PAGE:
June 27 is National HIV Testing Day

Ottawa – Ottawa Public Health, in partnership with AIDS Committee of Ottawa, will be participating in the National HIV Testing Day event on June 27 at various sites across Ottawa.

The theme for this year’s HIV Testing Day is #KnowYourStatus. One in five Canadians living with HIV are unaware they have it. The only way to know for certain if you’re HIV-positive is to get tested. The sooner you know your status the sooner you can be linked to care.

Testing sites will offer immediate HIV test results using point-of-care testing kits. In just a minute, a simple finger-prick test is all you need to know your status.

Supervised Consumption Services

179 Clarence Street

June 27, 2019, 9 am to 9 pm

AIDS Committee of Ottawa

12 Main Street

June 27, 2019, 10 am to 4 pm

Sexual Health Clinic

179 Clarence Street

June 27, 2019, 12:30 to 7 pm

Gay Zone

420 Cooper Street

June 27, 2019, 5 to 8 pm

 Download HIV Factsheet (PDF)

What is HIV?

HIV is an infection that can weaken a person’s immune system and their ability to fight infections. Over time, this can lead to people becoming sick or seriously ill. Symptoms of HIV can include sore muscles, feeling tired, night sweats, sore throat, fever, weight loss, swollen lymph nodes, but generally, people have no symptoms at all.  

When HIV is in the body for a long time without any treatment, it can lead to the most serious stage called Acquired Immune Deficiency Syndrome (AIDS). During this stage, the immune system is so weak that rare infections and cancers may develop.

How does someone get HIV?

HIV is found in blood, semen (including pre-ejaculate), vaginal fluids, rectal fluids, and breast milk of people living with HIV.

The main ways to pass HIV between people are by:

  • Having anal or vaginal sex without a condom
  • Sharing needles/syringes used to inject drugs (including steroids)

Other ways to pass HIV between people include:

  • Having oral sex without a condom or dental dam
  • Sharing sex toys
  • Sharing drug equipment, like cookers, filters, pipes, etc.
  • Sharing needles, ink or jewellery for tattoos, body piercings or body modifications
  • Sharing acupuncture needles
  • Pregnancy, childbirth or breast/chestfeeding

* Having a bacterial sexually transmitted infection (STI), like chlamydia, gonorrhea or syphilis, can increase the risk of getting HIV. Regular testing for all STIs is an important part of safer sex.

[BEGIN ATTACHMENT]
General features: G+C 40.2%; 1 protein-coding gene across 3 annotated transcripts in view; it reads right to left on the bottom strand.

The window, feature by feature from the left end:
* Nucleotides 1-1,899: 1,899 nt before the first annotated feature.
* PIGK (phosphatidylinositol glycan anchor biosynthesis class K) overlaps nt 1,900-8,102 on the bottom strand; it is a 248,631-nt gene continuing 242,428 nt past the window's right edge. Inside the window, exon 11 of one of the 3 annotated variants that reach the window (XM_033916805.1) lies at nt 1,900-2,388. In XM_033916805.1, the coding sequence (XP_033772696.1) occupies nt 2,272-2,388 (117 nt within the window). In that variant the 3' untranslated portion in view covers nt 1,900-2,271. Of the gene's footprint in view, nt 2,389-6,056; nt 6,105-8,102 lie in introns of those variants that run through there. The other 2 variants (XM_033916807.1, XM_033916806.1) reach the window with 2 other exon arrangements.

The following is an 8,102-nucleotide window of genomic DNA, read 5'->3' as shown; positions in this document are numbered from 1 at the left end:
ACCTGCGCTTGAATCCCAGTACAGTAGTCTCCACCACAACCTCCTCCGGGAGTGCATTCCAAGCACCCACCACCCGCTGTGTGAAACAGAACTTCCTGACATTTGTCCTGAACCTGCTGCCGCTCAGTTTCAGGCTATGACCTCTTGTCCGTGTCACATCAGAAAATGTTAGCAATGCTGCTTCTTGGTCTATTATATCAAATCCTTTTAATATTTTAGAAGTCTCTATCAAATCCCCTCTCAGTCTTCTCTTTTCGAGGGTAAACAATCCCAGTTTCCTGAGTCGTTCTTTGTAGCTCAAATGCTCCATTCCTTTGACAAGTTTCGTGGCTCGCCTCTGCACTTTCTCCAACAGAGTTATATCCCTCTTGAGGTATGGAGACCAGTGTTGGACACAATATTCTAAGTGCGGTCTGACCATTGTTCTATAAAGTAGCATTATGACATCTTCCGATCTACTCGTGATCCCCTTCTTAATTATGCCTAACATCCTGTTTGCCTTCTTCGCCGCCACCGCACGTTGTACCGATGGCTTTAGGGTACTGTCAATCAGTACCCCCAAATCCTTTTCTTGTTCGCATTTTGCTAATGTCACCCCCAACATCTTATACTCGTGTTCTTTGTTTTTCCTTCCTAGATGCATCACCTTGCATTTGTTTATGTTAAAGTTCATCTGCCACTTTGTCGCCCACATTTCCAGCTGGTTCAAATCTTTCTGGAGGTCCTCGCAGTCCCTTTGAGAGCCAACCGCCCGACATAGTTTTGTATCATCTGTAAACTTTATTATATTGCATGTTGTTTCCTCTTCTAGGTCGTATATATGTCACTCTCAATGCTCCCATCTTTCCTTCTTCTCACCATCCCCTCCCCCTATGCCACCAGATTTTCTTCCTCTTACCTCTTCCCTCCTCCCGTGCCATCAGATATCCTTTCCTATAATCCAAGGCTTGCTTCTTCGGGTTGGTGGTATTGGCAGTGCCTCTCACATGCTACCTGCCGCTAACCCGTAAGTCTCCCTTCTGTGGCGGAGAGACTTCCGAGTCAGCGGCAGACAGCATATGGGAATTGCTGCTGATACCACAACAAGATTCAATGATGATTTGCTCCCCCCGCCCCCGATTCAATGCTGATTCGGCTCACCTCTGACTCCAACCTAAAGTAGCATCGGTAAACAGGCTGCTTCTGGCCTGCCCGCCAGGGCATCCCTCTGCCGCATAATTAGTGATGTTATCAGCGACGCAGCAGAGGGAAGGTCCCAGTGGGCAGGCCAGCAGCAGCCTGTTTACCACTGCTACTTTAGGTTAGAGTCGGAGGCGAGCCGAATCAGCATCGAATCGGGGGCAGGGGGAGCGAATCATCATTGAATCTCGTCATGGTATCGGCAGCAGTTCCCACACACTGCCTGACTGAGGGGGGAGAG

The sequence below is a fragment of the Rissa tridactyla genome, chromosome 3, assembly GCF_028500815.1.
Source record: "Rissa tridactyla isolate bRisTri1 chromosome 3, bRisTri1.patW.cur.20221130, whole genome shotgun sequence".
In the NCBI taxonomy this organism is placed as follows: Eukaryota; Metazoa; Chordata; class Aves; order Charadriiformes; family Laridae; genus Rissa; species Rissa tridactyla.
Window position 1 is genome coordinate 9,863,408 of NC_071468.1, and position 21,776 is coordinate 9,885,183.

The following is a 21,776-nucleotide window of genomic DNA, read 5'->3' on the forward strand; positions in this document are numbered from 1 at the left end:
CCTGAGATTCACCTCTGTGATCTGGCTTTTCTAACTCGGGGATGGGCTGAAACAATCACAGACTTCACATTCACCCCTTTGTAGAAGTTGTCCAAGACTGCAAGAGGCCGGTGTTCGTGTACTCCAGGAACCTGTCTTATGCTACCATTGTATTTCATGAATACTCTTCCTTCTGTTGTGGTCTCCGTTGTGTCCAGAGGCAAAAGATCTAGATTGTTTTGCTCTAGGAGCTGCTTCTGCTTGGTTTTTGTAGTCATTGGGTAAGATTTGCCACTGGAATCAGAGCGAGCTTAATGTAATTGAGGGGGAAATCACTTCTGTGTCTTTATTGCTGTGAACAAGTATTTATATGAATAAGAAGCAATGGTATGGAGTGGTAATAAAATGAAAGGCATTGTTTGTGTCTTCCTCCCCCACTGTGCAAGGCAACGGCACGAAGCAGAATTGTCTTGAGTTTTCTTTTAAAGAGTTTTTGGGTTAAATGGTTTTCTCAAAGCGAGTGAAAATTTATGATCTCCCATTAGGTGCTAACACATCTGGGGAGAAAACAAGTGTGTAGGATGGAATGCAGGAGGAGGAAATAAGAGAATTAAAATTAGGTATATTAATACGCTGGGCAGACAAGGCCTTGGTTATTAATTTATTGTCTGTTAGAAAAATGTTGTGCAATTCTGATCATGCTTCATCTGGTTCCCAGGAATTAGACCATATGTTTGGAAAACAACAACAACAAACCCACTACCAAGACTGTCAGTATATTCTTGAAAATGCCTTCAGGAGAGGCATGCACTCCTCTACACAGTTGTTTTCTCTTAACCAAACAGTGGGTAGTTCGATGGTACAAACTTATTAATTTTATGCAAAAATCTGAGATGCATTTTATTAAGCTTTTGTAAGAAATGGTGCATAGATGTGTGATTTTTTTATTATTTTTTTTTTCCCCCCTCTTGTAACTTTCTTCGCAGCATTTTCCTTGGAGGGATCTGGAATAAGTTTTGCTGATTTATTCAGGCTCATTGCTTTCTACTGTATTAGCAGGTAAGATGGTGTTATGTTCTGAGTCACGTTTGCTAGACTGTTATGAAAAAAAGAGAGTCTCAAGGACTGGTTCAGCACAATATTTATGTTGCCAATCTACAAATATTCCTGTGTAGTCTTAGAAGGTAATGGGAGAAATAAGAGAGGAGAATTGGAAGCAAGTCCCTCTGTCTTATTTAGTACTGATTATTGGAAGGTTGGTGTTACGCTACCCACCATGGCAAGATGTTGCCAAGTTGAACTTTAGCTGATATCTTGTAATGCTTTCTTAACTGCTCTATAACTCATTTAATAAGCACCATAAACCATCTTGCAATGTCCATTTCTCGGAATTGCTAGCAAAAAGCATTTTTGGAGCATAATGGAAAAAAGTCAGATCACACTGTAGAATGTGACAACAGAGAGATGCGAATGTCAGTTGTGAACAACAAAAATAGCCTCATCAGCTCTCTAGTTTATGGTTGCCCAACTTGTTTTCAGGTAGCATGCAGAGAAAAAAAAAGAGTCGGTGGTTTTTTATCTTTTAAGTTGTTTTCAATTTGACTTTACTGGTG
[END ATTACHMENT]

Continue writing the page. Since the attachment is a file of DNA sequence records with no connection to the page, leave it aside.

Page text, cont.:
HIV in not passed through:

  • Shaking hands
  • Hugs or kisses
  • Coughs or sneezes
  • Toothbrushes, utensils, etc.
  • Toilet seats or water fountains
  • Insects or animals
How do I practice safer sex?
  • Use an internal or external condom, every time you have vaginal and/or anal sex
  • Use an external condom or dental dam every time you have oral sex
  • Use water-based or silicone-based lubricants
  • If you share sex toys, cover the toy with a condom and clean after each use
  • Get tested for STIs regularly 
How do I practice safer drug use?
  • Use new equipment every time you inject, including needles, syringes and all other supplies (like cookers, filters and water)
  • Never share equipment with anyone, including your sex partner(s)
  • Access safe injection sites for new equipment and care
What is HIV PrEP?

Pre-exposure prophylaxis (PrEP) is the use of HIV medications by HIV-negative persons to prevent getting HIV infection. PrEP involves taking medication every day and seeing a provider every three months for follow-up and testing. Speak to your healthcare provider about access to PrEP. You can also obtain additional information on PrEP from Ottawa Public Health or by visiting GayZone. For more information, go to

What is HIV PEP?

Post-exposure prophylaxis. (PEP) is the use of HIV medications by HIV-negative persons after a known or potential exposure to HIV. This medication must be started within 72-hours and is taken every day for 28-days total. PEP can be accessed at any Emergency Department or at the Ottawa Public Health Sexual Health Clinic. For more information, go to

How do I get tested for HIV?

The only way to be tested for HIV is through a blood test done 6-12 weeks after having sex or sharing drug equipment.

What happens if I have a positive test result?         

  • You will be contacted by a public health nurse (PHN) who will provide you with resources, counselling, support, and information to help guide your care, including linking you to an HIV provider, community services, and/or social workers.
  • The PHN will also help you notify your sexual and/or drug-equipment sharing partners so that they can be tested and receive support as well.
  • People living with HIV can access medication that will help to reduce the level of virus in their blood. This can reduce the chance of passing the infection to other partners.
  • People living with HIV must disclose their HIV status to all partners before having sex or sharing needles/drug equipment. For further questions/support about disclosure, please go to the HIV/AIDS Legal Clinic Website, HALCO, at  or call 416-340-7790.

Call the Sexual Health Infoline Ontario at 1-800-668-2437 if you have questions or need help.

 For more information:

  • STI testing, birth control:
  • HIV legal services: or call 416 340-7790
  • HIV information: call 1-800- 263-1638.
  • Sexual Health Clinic

    179 Clarence St, Ottawa. ON

    613-234-4641 | TTY: 613-580-9656


    The Site Harm Reduction Program 


    Site Office (Needle & Syringe and Supervised Consumption Services)

    179 Clarence St

    Ottawa. ON K1N5P7

    613-580-2424 ext. 29047

    9am-9pm daily


    Site Van- Mobile harm reduction services

    5pm-11:30pm daily

    613-232-3232 (collect calls accepted)

    Visit Harm Reduction Services In Ottawa for more information on local resources 

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